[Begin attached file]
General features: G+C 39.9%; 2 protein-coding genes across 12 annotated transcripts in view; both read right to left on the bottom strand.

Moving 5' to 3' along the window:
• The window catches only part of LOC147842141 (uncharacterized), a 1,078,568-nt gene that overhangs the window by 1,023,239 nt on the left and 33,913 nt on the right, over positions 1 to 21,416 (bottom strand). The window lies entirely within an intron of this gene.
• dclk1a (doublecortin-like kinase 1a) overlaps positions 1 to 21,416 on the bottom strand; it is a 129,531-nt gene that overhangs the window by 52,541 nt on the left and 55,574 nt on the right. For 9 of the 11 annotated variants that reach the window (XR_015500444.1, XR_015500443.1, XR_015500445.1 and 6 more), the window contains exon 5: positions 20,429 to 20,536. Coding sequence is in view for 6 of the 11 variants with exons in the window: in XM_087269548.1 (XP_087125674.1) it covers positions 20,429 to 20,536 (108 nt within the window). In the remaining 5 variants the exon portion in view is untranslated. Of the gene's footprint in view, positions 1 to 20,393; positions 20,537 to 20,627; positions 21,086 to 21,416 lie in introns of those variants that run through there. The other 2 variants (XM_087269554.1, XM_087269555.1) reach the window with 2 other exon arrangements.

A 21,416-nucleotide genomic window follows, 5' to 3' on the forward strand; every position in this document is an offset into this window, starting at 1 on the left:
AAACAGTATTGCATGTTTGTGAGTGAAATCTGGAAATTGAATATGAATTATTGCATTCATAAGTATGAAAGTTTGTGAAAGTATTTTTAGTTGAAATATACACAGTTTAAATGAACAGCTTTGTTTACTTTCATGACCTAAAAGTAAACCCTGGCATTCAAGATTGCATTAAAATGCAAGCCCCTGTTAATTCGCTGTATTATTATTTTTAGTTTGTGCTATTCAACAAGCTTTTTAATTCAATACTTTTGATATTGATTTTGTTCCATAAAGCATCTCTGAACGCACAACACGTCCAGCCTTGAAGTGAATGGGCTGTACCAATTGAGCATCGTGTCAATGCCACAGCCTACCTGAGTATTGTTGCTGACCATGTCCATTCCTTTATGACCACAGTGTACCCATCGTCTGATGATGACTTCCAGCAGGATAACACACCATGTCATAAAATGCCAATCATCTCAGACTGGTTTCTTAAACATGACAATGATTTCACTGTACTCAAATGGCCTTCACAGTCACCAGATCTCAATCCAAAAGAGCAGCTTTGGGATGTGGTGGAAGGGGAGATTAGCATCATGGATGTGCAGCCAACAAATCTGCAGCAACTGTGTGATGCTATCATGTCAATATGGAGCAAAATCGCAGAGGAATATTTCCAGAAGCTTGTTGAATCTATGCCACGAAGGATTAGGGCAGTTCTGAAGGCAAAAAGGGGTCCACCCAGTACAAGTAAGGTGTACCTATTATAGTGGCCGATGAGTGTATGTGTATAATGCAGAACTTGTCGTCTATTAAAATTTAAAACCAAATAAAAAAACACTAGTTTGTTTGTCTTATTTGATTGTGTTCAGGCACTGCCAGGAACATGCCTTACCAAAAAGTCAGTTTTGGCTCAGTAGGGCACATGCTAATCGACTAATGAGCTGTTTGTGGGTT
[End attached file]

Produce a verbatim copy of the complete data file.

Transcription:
General features: G+C 39.9%; 2 protein-coding genes across 12 annotated transcripts in view; both read right to left on the bottom strand.

Moving 5' to 3' along the window:
• The window catches only part of LOC147842141 (uncharacterized), a 1,078,568-nt gene that overhangs the window by 1,023,239 nt on the left and 33,913 nt on the right, over positions 1 to 21,416 (bottom strand). The window lies entirely within an intron of this gene.
• dclk1a (doublecortin-like kinase 1a) overlaps positions 1 to 21,416 on the bottom strand; it is a 129,531-nt gene that overhangs the window by 52,541 nt on the left and 55,574 nt on the right. For 9 of the 11 annotated variants that reach the window (XR_015500444.1, XR_015500443.1, XR_015500445.1 and 6 more), the window contains exon 5: positions 20,429 to 20,536. Coding sequence is in view for 6 of the 11 variants with exons in the window: in XM_087269548.1 (XP_087125674.1) it covers positions 20,429 to 20,536 (108 nt within the window). In the remaining 5 variants the exon portion in view is untranslated. Of the gene's footprint in view, positions 1 to 20,393; positions 20,537 to 20,627; positions 21,086 to 21,416 lie in introns of those variants that run through there. The other 2 variants (XM_087269554.1, XM_087269555.1) reach the window with 2 other exon arrangements.

A 21,416-nucleotide genomic window follows, 5' to 3' on the forward strand; every position in this document is an offset into this window, starting at 1 on the left:
AAACAGTATTGCATGTTTGTGAGTGAAATCTGGAAATTGAATATGAATTATTGCATTCATAAGTATGAAAGTTTGTGAAAGTATTTTTAGTTGAAATATACACAGTTTAAATGAACAGCTTTGTTTACTTTCATGACCTAAAAGTAAACCCTGGCATTCAAGATTGCATTAAAATGCAAGCCCCTGTTAATTCGCTGTATTATTATTTTTAGTTTGTGCTATTCAACAAGCTTTTTAATTCAATACTTTTGATATTGATTTTGTTCCATAAAGCATCTCTGAACGCACAACACGTCCAGCCTTGAAGTGAATGGGCTGTACCAATTGAGCATCGTGTCAATGCCACAGCCTACCTGAGTATTGTTGCTGACCATGTCCATTCCTTTATGACCACAGTGTACCCATCGTCTGATGATGACTTCCAGCAGGATAACACACCATGTCATAAAATGCCAATCATCTCAGACTGGTTTCTTAAACATGACAATGATTTCACTGTACTCAAATGGCCTTCACAGTCACCAGATCTCAATCCAAAAGAGCAGCTTTGGGATGTGGTGGAAGGGGAGATTAGCATCATGGATGTGCAGCCAACAAATCTGCAGCAACTGTGTGATGCTATCATGTCAATATGGAGCAAAATCGCAGAGGAATATTTCCAGAAGCTTGTTGAATCTATGCCACGAAGGATTAGGGCAGTTCTGAAGGCAAAAAGGGGTCCACCCAGTACAAGTAAGGTGTACCTATTATAGTGGCCGATGAGTGTATGTGTATAATGCAGAACTTGTCGTCTATTAAAATTTAAAACCAAATAAAAAAACACTAGTTTGTTTGTCTTATTTGATTGTGTTCAGGCACTGCCAGGAACATGCCTTACCAAAAAGTCAGTTTTGGCTCAGTAGGGCACATGCTAATCGACTAATGAGCTGTTTGTGGGTT